Upper spinal fractures in older patients are not uncommon. The trauma mechanism mainly consists of a hyperextension of the neck after a fall. Usually these fractures come along with other injuries such as cerebral concussion or fractures of the extremities. At this cervical level (C2) the patient usually dies when there is a dislocation leading to any neurological manifestation. Dura mater is mostly torn in atlanto-axial fractures as earlier reported in a post mortem study.2
The operative approach leaves a cavitation for fluid accumulation. The Harms technique1
was used to stabilise this fracture without exposing the dural sac. Even if the CSF fistula would have been caused by the initial operative procedure there would not be any traumatic reason to develop a hydrocephalus. The genesis of a hydrocephalus communicans
was obviously slow and took a few days. To discuss whether Duraseal or DBX could be the reason for CSF circulation disturbances remains hypothetical, due to a pressure gradient outward the intradural space. Persistent flow out of the dural space inhibits any material translocation towards CSF space. However, the inhibition of re-absorption of CSF after upper traumatic spine injuries cannot be explained as yet. Hydrocephalus as a result of spinal pathology is rare and has been reported with spinal tumours where the pathogenesis may be the disruption of the CSF flow, impaired absorption due to elevated CSF protein content, tumour infiltration into basal cisterns or compression of the spinal venous plexus. The pathogenesis after trauma may be related to the high level of the injury (C2), thus leading to blood accumulation from the site of the injury in the basal cisterns and consequently impairing the absorption of CSF by the arachnoid villi across the hemispheres, which in turn leads to a communicating hydrocephalus, a combined form of the malabsorptive and occlusive hydrocephalus. Several treatment modalities have been recommended for spinal CSF leakage, but only sufficient closure with cadaveric dura or muscle flap can withstand the high hydrostatic pressure.11–13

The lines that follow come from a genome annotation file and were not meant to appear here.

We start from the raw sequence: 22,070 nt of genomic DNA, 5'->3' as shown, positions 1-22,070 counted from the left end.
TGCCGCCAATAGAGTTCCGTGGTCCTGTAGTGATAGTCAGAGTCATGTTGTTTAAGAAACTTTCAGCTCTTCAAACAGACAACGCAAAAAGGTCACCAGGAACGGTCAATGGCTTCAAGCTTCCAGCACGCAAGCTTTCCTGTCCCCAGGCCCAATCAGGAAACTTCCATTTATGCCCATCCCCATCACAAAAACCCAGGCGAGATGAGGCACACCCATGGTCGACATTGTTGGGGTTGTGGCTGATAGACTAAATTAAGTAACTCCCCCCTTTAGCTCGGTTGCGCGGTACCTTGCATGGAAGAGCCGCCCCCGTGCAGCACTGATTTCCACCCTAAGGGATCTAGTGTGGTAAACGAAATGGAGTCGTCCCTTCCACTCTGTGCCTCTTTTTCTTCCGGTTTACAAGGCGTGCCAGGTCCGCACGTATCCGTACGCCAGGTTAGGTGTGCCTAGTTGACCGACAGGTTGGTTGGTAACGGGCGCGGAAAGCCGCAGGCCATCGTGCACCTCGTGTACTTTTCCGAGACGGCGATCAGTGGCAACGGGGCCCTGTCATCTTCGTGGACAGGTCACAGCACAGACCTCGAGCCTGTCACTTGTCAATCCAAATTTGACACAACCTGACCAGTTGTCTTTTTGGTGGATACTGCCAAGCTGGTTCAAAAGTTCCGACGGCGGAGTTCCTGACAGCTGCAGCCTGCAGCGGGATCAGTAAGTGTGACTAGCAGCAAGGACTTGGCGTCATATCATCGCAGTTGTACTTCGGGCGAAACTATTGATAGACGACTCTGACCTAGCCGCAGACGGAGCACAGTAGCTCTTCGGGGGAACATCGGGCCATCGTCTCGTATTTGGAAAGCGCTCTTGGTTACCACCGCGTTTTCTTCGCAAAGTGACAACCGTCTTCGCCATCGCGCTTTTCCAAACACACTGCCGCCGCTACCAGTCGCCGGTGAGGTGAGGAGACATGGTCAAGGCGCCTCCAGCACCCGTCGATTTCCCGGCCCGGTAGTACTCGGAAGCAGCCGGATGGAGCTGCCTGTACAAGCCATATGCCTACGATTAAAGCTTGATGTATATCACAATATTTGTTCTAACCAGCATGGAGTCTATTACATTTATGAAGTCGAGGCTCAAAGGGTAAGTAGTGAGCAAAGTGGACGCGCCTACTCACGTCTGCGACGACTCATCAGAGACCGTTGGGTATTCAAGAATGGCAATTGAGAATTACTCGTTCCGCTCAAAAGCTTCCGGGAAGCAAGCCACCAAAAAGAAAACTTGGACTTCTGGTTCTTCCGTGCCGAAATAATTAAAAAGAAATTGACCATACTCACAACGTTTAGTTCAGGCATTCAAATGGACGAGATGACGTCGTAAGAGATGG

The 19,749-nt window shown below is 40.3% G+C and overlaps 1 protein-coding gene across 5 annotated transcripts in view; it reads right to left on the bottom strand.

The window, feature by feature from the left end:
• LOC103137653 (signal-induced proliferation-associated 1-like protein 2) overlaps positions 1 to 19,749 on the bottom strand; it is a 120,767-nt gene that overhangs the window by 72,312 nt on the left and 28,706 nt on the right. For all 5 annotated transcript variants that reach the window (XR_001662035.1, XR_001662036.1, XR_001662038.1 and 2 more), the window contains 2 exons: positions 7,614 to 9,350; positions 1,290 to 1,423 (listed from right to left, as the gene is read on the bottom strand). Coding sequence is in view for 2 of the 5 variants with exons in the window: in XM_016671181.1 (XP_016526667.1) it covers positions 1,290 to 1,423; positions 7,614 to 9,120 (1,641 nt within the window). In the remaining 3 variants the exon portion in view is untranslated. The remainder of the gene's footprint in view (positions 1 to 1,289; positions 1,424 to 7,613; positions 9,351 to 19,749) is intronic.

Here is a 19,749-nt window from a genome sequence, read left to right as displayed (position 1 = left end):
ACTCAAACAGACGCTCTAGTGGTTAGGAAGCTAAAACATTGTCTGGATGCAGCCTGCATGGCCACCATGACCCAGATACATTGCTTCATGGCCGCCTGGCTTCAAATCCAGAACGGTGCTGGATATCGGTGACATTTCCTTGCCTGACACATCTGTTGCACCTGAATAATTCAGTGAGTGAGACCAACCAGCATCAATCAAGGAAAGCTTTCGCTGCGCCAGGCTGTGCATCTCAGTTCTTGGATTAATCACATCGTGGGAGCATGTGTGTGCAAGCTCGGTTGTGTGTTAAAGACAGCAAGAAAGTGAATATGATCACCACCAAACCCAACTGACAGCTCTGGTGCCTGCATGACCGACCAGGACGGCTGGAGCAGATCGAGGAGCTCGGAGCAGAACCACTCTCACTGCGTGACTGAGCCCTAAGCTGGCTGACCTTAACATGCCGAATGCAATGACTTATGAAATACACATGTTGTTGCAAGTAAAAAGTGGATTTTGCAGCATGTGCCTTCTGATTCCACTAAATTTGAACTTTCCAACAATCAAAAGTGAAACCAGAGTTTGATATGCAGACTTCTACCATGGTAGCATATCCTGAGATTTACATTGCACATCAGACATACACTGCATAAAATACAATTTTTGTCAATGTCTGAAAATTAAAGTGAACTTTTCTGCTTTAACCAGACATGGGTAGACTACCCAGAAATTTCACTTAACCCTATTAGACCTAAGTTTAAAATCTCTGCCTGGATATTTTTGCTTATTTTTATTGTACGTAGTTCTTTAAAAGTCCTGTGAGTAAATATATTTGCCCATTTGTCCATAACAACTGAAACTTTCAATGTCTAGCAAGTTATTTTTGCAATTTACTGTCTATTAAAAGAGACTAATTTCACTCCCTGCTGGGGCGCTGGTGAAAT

Some surgeons favour re-operation with direct repair or application of fibrin sealant on the dural defect.14
Others suggest continuous closed CSF drainage and/or permanent shunting.14
The continuous spinal drainage could lower the CSF pressure gradient across the leak and enhance spontaneous closure of the defect. The application of Duraseal was not successful in this case (). This is indicated by a persistent accumulation of CSF in the occipito-nuchal area and in the second wound drainage suggesting a fistula in the ventral area, a surgically inaccessible location. Whenever a pseudomeningocele9
or CSF leak occurs, one should consider the possibility of concurrent hydrocephalus. If this complication is encountered early, an externalised lumbal drain may be sufficient to treat this complication.
However, till date, the development of a hydrocephalus communicans cannot be rationally explained after a fracture of the dens axis or operative injury of the dural sac. There are only academic approaches to explain this pathogenesis without any evidence in medical literature to the best of our knowledge.
Hydrocephalus may develop after high cervical fractures accompanied with neurological deterioration in the further course.